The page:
Department of Population Health Sciences, King's College London

Category: Article

Considering the role of religion in health protection and promotion

The Ebola outbreak that began in 2014 confronted scientists and doctors trying to stop the virus from spreading with an unexpected challenge: When they instructed grieving family members to no longer wash and bury their deceased in the traditional way as this would increase chances of them catching the disease themselves, people did not follow their advice but continued their religious practices even when they saw others getting sick as a result. For many helpers, this was a complete puzzle. Why, given the evidence, would people take such risks? Why would they not do the rational thing? And how could they be convinced to follow the medical advice?
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Time to retire P-values?

Researchers often view the production of P-values as an essential component of statistical analysis. But in recent years many statisticians and epidemiologists have become increasingly disillusioned with P-values. Wrong beliefs about P-values, and wrong interpretations of P-values, are encountered on a daily basis. Mis-interpretation of P-values is contributing to the reporting of non-reproducible research results. P-values were the subject of a recent debate at a School of Population Health and Environmental Sciences seminar. Abdel Douiri and I spoke about P-values. There was also a lively exchange of views among those present.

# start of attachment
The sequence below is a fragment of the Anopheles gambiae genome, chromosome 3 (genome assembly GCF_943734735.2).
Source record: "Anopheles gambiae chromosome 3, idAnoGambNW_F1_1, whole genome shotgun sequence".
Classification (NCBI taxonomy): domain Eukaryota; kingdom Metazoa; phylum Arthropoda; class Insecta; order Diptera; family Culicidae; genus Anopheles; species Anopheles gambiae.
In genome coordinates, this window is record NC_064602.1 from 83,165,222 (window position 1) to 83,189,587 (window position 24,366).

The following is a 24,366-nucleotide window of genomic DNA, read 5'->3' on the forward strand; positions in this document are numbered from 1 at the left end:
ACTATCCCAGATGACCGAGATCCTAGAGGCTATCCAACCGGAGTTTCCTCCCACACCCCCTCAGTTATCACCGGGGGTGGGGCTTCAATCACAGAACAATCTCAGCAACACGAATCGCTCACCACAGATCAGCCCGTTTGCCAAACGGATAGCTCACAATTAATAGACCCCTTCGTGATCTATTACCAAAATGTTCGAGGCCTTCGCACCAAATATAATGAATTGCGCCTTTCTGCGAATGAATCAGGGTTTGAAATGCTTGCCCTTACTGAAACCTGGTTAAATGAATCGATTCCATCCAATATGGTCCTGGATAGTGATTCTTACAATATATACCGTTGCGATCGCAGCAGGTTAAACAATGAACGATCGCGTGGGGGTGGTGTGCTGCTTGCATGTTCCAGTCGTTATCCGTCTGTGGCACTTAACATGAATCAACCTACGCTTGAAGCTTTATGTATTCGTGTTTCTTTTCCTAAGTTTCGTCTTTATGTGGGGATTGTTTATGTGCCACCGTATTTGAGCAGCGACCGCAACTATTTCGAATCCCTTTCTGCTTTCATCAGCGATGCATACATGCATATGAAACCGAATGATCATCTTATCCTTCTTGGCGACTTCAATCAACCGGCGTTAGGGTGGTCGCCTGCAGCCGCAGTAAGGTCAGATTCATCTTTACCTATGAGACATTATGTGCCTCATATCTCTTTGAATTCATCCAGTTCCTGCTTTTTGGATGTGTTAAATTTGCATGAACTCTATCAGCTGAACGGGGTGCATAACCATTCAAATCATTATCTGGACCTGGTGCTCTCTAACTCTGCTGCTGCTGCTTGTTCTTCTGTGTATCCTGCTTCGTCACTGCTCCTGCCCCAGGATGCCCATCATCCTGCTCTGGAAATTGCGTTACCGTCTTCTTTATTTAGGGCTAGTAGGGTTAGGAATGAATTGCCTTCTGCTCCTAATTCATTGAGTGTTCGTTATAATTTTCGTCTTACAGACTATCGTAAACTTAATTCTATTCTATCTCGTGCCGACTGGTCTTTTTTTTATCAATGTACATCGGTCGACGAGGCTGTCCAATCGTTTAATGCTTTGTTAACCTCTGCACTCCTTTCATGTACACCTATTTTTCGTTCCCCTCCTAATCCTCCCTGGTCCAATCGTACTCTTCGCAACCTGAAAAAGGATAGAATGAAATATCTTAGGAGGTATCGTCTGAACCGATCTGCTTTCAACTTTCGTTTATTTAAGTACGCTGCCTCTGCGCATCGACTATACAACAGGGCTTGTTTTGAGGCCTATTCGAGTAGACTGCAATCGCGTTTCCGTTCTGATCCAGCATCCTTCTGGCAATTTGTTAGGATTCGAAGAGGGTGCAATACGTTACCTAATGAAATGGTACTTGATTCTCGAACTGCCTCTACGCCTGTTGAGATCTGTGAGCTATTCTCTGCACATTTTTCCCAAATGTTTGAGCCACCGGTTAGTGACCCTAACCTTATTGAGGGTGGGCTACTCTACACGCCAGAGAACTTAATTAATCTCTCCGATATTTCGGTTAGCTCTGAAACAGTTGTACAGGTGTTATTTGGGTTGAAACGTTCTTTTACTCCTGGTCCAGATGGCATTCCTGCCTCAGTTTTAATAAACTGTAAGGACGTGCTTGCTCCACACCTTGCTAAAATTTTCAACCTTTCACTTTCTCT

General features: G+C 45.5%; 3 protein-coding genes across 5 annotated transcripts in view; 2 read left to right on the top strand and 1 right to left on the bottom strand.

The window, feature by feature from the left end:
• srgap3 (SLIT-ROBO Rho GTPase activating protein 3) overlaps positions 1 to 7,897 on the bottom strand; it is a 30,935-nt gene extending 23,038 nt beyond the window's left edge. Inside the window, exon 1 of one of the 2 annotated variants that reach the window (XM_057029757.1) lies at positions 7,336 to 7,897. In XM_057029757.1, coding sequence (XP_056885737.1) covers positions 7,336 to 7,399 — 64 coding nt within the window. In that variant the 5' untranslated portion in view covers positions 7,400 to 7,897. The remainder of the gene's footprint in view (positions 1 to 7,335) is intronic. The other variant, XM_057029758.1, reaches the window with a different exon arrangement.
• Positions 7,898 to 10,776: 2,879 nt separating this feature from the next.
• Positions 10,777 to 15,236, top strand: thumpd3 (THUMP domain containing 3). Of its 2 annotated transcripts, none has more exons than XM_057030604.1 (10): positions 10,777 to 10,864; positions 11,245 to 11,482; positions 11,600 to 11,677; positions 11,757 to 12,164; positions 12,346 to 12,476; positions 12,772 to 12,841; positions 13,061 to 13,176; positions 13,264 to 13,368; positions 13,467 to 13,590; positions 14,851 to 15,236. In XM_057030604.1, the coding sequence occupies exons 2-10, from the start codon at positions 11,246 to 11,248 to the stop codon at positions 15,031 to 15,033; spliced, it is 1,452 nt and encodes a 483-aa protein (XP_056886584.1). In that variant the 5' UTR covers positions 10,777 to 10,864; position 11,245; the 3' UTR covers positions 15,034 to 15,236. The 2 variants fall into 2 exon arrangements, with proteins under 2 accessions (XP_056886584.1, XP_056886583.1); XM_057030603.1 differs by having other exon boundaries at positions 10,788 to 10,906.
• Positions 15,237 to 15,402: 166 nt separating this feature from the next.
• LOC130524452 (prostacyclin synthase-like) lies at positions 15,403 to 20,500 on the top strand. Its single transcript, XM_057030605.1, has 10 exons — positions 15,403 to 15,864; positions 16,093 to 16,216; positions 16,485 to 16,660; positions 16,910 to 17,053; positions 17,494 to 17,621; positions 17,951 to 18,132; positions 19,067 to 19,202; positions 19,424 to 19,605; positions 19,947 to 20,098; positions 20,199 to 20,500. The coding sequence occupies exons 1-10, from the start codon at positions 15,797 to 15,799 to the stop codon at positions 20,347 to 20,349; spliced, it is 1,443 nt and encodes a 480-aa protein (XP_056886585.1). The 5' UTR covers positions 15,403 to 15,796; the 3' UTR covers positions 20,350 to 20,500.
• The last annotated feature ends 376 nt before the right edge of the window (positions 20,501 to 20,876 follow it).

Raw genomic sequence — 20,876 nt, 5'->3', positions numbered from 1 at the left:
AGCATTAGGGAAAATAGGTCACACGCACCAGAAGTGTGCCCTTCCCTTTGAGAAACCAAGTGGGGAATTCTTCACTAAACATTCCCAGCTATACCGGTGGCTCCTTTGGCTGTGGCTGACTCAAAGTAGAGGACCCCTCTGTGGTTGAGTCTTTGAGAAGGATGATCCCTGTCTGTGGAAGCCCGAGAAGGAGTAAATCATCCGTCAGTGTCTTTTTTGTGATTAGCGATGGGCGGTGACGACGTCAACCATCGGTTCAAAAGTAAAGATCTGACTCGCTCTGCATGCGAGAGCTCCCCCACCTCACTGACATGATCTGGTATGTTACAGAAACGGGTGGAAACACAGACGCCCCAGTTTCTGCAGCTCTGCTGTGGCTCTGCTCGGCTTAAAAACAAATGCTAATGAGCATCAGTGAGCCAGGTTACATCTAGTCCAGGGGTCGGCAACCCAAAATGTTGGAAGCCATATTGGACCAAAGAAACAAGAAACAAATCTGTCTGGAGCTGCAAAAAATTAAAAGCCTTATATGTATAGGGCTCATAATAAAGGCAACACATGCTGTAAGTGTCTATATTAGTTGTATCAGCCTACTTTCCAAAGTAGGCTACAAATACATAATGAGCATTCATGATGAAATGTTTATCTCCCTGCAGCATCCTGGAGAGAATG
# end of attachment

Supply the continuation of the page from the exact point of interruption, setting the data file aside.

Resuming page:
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Access to contraception: a human rights-based approach

Today, 830 women will die as a result of complications in pregnancy and childbirth (1). This figure is symptomatic of global inequalities with 99% of all maternal deaths occurring in low resource settings. The lifetime risk of maternal death is 1 in 36 in Sub-Saharan Africa, a stark contrast to the 1 in 5800 lifetime risk in the UK (2). Global health inequalities is one of the central themes covered in the Public Health MSc, particularly in the Global Health module.

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GPs role in mental health in the community

Ever since I was a medical student, I have been passionate about making a difference and admired the faculty members who were researchers and teachers in my medical school. As a child, I wanted to become a doctor in order to make the world a better place, through healing the sick and helping the needy. Lofty ideals indeed! As I have grown up and matured as a doctor and, in parallel, as an academic, I have come to realise that my passion lies in improving the health and wellbeing of children and young people in the community.

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Rough sleeping and the unhealthy city

The rise in rough sleeping in the UK is shaped by policies of austerity and exclusion. Yet, increasingly, public policy responses frame homelessness as an individual problem. This is a problem for us to think about in our teaching and research on public health: this disconnect between the social determinants of health and then an individual focused response. How can we refocus this debate?

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